by John Hoffman
‘Tis the season to be…. stressed?
It seems like I can’t turn around these days without hearing people talking about holiday stress. My first reaction is always, “Ick! Can’t we talk about happier things at this time of the year?” Then my next thought is, “Well, yeah, I know people who find Christmas (the holiday I celebrate) stressful.” And I know stresses can be magnified on “big” days, when we really, really want everything to go well.
Personally, I have not experienced a lot of Christmas stress. But then, I’m lucky enough to have an extended family where people get along well, enjoy being together and don’t make unreasonable demands of each other.
I’ve heard some very sad stories of stressful Christmases. Family get-togethers that were too big and too long, with too many dogs on hand and several of the kids were afraid of dogs. Adult siblings who couldn’t get along, grandparents who didn’t understand when parents didn’t want to do two long drives on Christmas Day.
But even when nothing really bad goes wrong, the holiday period can come with a lot of little stresses that can build up – changes in routine, getting less sleep than usual, big expectations, overeating, having to spend more time than usual in big groups of people. For families with young kids there is overstimulation for the kids and the added pressure on parents to make sure their kids “behave.”
So what’s the answer? I sure don’t have the whole answer. But here’s my number one first line strategy for any difficult, stressful or bad situation.
Whatever else you do, don’t make it worse.
That might sound flippant, but I’m serious. We make stress worse all the time. That’s because when you’re stressed, your stress response system puts your body into a state of high alert. You’re ready to act or react to a threat. So the thinking, reasoning and social parts of your brain are pushed to the background. This is a good thing if you are facing a threat. It’s not so good if you’re trying to get through a day that involves a three hour drive with young kids who are over excited, or putting on a meal for a big throng that includes that brother-in-law you don’t get along with.
What’s the answer? The first step towards not making stress worse is learning to see people’s behaviour (including your own) differently – in terms of how it might be affected by stress. Because if you can see that stress is driving someone else’s behaviour or words you’re going to be more understanding and forgiving. So you will be less likely to react in a way that increases’ everybody’s stress. When stressed out people are interacting, but it’s their stress systems that are interacting (sort of) rather than the thinking and social areas of the brain. So they often feed each other’s stress. That leads to increasing frustration; tension or anger which raise the stress levels and make the situation worse.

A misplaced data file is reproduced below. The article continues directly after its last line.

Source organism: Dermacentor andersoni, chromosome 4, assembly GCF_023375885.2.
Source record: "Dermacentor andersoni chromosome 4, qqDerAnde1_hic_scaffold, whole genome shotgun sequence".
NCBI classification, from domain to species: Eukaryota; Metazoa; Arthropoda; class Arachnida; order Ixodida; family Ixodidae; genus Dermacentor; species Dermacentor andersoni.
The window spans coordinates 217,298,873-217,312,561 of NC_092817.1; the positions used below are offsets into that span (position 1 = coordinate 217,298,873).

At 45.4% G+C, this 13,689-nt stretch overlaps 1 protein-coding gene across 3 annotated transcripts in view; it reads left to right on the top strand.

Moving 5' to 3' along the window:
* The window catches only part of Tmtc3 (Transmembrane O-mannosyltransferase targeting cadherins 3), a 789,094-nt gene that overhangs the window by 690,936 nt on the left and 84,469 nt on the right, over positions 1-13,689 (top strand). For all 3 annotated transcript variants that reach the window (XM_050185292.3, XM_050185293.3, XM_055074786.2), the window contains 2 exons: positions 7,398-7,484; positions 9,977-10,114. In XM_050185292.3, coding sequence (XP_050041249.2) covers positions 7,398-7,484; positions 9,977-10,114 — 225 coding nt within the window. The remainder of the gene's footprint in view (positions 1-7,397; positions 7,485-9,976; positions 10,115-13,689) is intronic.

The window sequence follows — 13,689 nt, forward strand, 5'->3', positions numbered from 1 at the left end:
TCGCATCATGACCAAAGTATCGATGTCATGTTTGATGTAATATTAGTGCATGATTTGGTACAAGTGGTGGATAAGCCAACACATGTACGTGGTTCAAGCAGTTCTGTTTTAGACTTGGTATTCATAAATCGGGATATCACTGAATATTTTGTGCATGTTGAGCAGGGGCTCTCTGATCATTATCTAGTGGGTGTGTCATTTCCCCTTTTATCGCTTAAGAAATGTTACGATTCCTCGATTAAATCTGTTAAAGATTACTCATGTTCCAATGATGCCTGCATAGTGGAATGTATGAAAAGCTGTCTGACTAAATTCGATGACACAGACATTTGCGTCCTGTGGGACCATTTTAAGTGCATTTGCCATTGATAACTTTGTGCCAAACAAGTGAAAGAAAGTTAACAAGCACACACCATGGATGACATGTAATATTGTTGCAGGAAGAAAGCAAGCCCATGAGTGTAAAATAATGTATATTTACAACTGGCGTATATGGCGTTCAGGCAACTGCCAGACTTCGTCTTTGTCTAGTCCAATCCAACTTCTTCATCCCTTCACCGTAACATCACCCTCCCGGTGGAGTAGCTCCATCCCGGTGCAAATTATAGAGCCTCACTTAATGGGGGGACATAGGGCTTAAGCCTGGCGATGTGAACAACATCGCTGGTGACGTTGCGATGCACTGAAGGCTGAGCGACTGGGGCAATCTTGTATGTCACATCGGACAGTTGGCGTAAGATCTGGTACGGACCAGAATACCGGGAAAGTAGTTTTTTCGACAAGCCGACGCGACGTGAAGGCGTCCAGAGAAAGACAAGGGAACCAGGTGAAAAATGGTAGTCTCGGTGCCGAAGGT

But, if you can understand and see the stresses that are behind the person’s behaviour, not only are you more forgiving, you have a better idea of how to help the situation. And you help by reducing (not adding to) the stress the person is experiencing. That’s helps both of you.
For example, I remember one Christmas when I sort of snapped at my sister-in-law. It was during the last few tense minutes leading up to serving Christmas dinner. My wife and I were embroiled in trying to get a bunch of dishes ready and on the table when they were still hot. My sister-in-law came in and made a comment about what we were doing with the gravy. I said something snippy to her. She stopped, clearly taken aback by my comment. And of course I felt bad about what I’d said, and defensive about what she’d said. It was an uncomfortable moment. But instead of storming off, or making a snippy comment back at me she said, “OK. Is there anything I can do to help?” Exactly the right thing to say to not make the situation worse. She understood why I over reacted. She forgave me for that and tried to reduce my stress a little bit by backing off and offering to help.
Responding like that is not always easy to do, but it starts with being sensitive to how stress is affecting people’s behaviour and keeping in mind that reducing the stress of a situation is better than adding to it. I think this is something we all know how to do and that we all do when we’re at our best. But when we’re stressed we often forget.
So give that some thought. I’ll bet you’ll find little ways to reduce (or at least not add to) your family’s stress this holiday season.
If you’re looking for more ideas about holiday stress, I wrote a blog last December about preventing holiday meltdowns in young kids. You can read it here.
Here’s hoping your holiday season is joyous and (relatively) stress-free!